Part IV. Contemporary Connections
Hobbes has had a tremendous influence on modern political and philosophical thought. Therefore, let us now turn our eye to some contemporary debates and see how Hobbes’s thought may be relevant in understanding them.  

  1. Often, natural law is thought of as a “conservative” idea, perhaps because it is often cited in support of traditional values or because people associate it with the Middle Ages and religious figures like St. Thomas Aquinas. However, consider recent landmark Supreme Court cases (Brown v. Board of Education, Griswold v. Connecticut, Lawrence v. Texas, etc.). Here, it is the liberals who believe that some fundamental natural rights must always be protected, whether the Constitution explicitly mentions them or not, and it is the conservatives who advocate a strict reliance on the written positive law alone. 
    1. Would you classify Hobbes as a liberal or a conservative? Belief in natural rights is a fundamental tenet of modern liberalism, but Hobbes’s emphasis on the absolute authority of the state goes against the classical liberal ideal of limited government.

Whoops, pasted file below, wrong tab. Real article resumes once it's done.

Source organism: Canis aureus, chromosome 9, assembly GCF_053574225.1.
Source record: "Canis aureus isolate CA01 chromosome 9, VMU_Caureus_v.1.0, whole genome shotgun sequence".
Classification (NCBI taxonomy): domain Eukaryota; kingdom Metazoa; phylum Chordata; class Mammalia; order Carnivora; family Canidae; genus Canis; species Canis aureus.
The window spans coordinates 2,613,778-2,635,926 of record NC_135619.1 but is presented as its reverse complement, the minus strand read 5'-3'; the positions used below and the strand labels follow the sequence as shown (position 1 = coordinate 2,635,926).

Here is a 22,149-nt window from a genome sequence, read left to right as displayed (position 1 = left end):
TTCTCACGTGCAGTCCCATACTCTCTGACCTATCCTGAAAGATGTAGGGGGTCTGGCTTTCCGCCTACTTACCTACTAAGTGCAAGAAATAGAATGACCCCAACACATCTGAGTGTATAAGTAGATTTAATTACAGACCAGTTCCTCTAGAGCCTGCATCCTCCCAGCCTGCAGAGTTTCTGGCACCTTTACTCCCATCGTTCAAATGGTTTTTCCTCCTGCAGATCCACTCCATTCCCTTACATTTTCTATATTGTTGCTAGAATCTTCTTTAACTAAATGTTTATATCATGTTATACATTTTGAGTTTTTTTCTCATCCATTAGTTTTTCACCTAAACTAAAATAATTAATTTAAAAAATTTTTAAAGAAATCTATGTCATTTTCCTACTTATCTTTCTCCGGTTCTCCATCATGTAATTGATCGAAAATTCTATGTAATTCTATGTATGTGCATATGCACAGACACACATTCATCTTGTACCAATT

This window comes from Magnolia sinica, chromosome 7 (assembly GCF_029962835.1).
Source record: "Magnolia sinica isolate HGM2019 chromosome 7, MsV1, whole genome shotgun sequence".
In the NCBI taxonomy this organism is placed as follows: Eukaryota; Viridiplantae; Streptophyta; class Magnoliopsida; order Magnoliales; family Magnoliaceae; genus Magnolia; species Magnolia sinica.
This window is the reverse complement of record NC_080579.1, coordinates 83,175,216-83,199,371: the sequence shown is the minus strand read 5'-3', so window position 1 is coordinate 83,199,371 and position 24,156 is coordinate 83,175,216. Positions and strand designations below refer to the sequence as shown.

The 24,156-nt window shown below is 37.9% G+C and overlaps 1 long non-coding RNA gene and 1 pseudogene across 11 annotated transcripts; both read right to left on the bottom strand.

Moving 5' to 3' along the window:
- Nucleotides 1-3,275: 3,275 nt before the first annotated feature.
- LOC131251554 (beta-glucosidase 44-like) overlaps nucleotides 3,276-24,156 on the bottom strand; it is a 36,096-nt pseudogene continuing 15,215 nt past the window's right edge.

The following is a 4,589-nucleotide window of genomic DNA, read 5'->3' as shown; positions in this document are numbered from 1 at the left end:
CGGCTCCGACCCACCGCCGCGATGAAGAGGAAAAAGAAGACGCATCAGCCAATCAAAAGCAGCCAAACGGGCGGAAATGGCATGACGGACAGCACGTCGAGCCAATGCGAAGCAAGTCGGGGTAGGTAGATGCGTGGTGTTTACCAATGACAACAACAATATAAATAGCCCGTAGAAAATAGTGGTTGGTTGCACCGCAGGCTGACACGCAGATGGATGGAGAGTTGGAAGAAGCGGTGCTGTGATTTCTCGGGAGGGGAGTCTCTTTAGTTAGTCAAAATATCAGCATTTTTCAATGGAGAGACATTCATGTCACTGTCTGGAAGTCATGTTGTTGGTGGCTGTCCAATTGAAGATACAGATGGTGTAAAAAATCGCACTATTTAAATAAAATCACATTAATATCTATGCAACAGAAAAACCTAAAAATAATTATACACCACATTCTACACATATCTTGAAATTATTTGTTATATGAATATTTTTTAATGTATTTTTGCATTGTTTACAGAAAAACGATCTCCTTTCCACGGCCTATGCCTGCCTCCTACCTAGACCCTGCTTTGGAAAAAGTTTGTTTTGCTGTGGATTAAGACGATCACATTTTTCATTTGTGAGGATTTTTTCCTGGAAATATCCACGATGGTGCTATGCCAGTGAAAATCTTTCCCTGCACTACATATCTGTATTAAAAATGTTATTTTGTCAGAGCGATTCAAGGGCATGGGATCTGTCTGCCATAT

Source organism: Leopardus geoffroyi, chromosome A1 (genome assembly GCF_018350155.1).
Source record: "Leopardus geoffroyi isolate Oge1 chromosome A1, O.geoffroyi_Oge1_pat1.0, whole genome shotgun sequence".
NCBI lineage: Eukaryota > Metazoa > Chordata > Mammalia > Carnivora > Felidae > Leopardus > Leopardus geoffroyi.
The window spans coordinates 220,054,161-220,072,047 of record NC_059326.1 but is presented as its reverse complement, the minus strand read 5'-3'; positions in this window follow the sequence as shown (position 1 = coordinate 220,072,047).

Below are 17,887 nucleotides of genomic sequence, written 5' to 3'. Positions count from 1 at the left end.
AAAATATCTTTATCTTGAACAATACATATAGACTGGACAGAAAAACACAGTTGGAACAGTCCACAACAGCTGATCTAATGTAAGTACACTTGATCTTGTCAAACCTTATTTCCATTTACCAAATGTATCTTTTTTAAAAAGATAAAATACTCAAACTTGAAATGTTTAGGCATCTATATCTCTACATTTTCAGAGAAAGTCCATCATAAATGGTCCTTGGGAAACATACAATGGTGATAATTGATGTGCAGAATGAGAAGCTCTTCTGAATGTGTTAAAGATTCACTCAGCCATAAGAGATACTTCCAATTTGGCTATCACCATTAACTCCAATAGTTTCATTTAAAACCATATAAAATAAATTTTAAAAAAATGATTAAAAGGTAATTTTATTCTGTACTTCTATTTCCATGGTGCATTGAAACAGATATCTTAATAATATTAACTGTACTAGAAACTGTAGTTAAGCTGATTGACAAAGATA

2. Is belief in natural law liberal or conservative? Does it make a difference whether you’re talking about natural law or natural rights? Is liberal v. conservative even an appropriate distinction to make here?
  2. As we have discussed earlier, Hobbes had a very negative view of what happens when people make appeals to a higher law, due partly to the times in which he lived. In recent times, episodes of disobedience to the state in the name of obedience to a higher law abound: the 1960s civil rights movement, pacifists dodging the draft, religious sects practicing polygamy. As is clear from these examples, our opinions of these efforts vary greatly, from overwhelming support of the civil rights movement to overwhelming disapproval of polygamy. Do people, therefore, only favor appeals to natural law insofar as those same people agree with the natural law evoked? If so, does this lend credence to Hobbes’s view that belief in natural law only leads to disagreement and social chaos?